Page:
Recently Bob Costas, the noted sports journalist, chastised MSNBC for playing the race card too often when issues might reflect causation by the suggested victims themselves. There were few demands by his interviewer or any others for Mr. Costas to explain his statement.
His remarks could be extended to society at large. Too few of us are actively participating in the decisions that affect our lives until we are critically and directly affected by an issue.
Most of us exist in a state of denial as long as we possess adequate comforts. Mr. Costas might have been alluding to the passivity and lethargy that I see expressed in the African-American community.
Too many of us African Americans refuse to extend help to people who are feeling the pain and brunt of inequalities in all aspects of their lives. Many African-American professionals are a part of the perpetration of injustices against low-income disenfranchised members of their own culture.
Rarely are the well-fed and well-employed giving back to their community as educators, spokespersons, strategists or supporters of endeavors to remove inequities.
Consequently these tasks are ill-performed by too many ill-prepared opportunists seeking celebrity rather than solutions. These people and organizations might or might not represent the views of the majority, but they are the majority of the views being expressed.
African-American churches are no longer a place to address any kind of equity on earth for everyone — with rare exceptions. Many congregations don’t want their churches involved in contemporary issues, except for token direct-service projects such as a food bank.
They resist efforts to address equity conditions on earth, here and now. They use the diversity in our community to minimize our relationships and to rationalize inexcusable failures to support each other.
They limit contact between those who feel the pain and those who have the resources to address the issues affecting African Americans. The Obama presidential campaigns offer an example of the African-American potential in sync. Those who seek to block fair voting are well aware of this potential. That is why so much effort and resources are dedicated to resisting voters' rights.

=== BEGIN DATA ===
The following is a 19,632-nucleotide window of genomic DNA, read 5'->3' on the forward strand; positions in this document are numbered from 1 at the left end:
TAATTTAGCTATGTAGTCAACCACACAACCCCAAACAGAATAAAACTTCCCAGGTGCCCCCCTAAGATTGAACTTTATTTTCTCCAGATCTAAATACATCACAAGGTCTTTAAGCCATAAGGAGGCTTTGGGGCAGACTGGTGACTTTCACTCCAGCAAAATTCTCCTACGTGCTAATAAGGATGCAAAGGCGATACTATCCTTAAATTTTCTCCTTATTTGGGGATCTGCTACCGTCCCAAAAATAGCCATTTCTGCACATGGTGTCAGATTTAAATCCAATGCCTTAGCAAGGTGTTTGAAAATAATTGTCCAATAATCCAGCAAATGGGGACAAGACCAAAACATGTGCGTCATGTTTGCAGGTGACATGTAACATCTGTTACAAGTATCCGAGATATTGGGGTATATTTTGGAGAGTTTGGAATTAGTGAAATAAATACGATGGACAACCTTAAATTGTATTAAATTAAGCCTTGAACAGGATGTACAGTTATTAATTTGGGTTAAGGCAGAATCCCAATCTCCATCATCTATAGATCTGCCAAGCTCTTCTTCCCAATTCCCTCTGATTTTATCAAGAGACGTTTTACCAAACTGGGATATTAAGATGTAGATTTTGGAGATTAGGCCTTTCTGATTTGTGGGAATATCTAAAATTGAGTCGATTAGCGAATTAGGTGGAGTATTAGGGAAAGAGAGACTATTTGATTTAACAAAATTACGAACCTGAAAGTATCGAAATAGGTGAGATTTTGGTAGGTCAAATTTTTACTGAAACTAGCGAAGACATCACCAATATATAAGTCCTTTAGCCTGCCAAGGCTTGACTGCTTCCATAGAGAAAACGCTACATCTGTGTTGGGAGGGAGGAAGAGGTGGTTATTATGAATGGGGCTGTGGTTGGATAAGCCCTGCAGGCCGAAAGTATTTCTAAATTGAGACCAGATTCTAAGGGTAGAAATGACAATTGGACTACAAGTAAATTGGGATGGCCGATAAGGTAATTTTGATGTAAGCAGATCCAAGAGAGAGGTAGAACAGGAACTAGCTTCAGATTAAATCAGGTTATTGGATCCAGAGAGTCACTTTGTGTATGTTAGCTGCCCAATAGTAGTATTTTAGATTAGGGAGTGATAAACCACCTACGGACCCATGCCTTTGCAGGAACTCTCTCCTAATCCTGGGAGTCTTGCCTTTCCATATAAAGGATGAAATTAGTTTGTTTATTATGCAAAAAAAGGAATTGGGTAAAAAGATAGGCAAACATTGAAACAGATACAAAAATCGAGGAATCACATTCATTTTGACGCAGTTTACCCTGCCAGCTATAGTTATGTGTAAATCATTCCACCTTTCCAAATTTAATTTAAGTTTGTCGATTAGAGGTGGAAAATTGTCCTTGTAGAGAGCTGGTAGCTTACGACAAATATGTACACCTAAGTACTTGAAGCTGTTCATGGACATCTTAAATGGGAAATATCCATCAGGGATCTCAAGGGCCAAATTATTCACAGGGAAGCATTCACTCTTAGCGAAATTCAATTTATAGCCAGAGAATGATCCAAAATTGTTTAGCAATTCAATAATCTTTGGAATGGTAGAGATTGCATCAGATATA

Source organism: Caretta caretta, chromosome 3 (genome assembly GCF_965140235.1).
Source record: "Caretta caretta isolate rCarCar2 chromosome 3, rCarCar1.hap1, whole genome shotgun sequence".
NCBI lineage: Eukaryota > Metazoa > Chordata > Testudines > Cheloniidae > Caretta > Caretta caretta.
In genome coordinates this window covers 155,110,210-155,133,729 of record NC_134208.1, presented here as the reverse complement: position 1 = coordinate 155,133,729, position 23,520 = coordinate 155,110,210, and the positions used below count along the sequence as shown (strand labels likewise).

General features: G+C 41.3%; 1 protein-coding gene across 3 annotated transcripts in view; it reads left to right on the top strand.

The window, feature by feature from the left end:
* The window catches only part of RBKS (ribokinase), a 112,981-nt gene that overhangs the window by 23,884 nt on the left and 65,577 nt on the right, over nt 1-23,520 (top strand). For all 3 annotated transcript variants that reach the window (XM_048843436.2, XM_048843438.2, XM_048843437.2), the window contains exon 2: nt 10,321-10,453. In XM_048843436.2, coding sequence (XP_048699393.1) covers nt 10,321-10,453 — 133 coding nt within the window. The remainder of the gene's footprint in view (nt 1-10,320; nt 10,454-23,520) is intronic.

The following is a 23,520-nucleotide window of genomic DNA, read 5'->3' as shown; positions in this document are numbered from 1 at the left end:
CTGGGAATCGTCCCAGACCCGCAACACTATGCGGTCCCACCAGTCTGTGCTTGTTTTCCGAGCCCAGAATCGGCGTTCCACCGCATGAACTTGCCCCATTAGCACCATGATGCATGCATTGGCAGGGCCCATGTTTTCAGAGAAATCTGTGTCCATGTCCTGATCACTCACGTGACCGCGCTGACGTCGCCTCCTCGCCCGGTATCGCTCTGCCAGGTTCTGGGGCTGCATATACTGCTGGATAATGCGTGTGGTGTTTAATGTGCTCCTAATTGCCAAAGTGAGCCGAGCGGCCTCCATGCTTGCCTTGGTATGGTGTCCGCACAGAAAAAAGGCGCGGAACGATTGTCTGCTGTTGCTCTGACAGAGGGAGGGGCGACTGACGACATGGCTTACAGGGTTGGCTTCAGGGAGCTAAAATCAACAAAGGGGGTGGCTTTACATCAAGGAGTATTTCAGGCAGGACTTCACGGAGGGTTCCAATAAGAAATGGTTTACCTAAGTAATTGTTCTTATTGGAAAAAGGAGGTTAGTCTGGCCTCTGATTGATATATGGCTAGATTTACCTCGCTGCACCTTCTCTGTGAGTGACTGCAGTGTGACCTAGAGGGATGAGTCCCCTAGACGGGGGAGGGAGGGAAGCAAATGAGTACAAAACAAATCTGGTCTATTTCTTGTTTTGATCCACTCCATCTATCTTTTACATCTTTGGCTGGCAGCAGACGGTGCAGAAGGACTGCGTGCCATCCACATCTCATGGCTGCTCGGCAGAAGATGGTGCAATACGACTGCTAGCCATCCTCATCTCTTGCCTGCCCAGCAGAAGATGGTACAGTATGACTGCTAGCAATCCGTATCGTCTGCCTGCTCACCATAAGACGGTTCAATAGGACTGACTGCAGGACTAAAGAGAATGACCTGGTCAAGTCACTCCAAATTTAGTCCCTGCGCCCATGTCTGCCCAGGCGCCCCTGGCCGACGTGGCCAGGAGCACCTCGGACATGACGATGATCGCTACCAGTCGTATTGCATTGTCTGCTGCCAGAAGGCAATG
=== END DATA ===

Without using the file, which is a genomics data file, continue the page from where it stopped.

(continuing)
While the aforementioned example might have been what Mr. Costas was referring to, few citizens of any group are as active as they should be.
Wikipedia defines active citizenship as a philosophy espoused by organizations where members or nation states have certain roles and responsibilities to society, although they might not have a direct governing role.
This can be seen in the roles and responsibilities held and executed by its members at every governmental level. These roles might not be written but are nevertheless available to all citizens who might want to exercise them in a democracy.
The problem now is not a question of overuse of these rights and responsibilities, but rather a failure of citizens to fully exercise their responsibilities as citizens.
We need to do more than texting our opinions, satisfactions or dissatisfactions. We must limit the possibility of leaders serving only their own interests instead of their constituents'.
If those who claim to be leaders can't get our issues satisfactorily addressed, then it is our job as active citizens to continue working on them until we are satisfied.
Too many of us refuse to educate ourselves and acknowledge our plight relative to social, health, economic, judicial, ecological, political, economic and safety issues.
As a result, we leave research, analysis, organization, proposals and policies to elected, appointed or hired leaders to act in our behalf without our involvement.
We accept a lack of transparency and accountability regarding issues that might affect us indirectly or even directly. We ignore, separate ourselves and fail to adequately communicate with others at our own peril.
The abdication of our own participation might be our undoing. We must all become comfortable with expressing our will through organized action with as many citizens as possible.
William E. "Gene" Robertson is a Columbia resident and a professor emeritus at MU. He writes occasional columns for the Missourian.